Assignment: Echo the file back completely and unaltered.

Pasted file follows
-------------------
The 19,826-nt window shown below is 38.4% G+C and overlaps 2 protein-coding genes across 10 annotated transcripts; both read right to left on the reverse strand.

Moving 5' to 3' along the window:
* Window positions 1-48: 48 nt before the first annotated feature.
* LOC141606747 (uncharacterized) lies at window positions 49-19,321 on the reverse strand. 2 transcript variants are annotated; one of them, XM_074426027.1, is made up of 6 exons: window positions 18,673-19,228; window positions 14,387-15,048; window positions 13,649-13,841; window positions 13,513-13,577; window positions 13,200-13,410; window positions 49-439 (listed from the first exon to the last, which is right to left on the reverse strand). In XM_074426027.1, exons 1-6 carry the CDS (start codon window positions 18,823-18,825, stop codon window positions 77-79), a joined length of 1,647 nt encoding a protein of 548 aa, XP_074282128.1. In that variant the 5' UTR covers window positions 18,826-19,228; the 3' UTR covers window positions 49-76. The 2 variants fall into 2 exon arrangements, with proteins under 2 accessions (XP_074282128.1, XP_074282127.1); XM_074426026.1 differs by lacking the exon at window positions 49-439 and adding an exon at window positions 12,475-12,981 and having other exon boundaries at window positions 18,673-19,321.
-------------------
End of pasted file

The 19,826-nt window shown below is 38.4% G+C and overlaps 2 protein-coding genes across 10 annotated transcripts; both read right to left on the reverse strand.

Moving 5' to 3' along the window:
* Window positions 1-48: 48 nt before the first annotated feature.
* LOC141606747 (uncharacterized) lies at window positions 49-19,321 on the reverse strand. 2 transcript variants are annotated; one of them, XM_074426027.1, is made up of 6 exons: window positions 18,673-19,228; window positions 14,387-15,048; window positions 13,649-13,841; window positions 13,513-13,577; window positions 13,200-13,410; window positions 49-439 (listed from the first exon to the last, which is right to left on the reverse strand). In XM_074426027.1, exons 1-6 carry the CDS (start codon window positions 18,823-18,825, stop codon window positions 77-79), a joined length of 1,647 nt encoding a protein of 548 aa, XP_074282128.1. In that variant the 5' UTR covers window positions 18,826-19,228; the 3' UTR covers window positions 49-76. The 2 variants fall into 2 exon arrangements, with proteins under 2 accessions (XP_074282128.1, XP_074282127.1); XM_074426026.1 differs by lacking the exon at window positions 49-439 and adding an exon at window positions 12,475-12,981 and having other exon boundaries at window positions 18,673-19,321.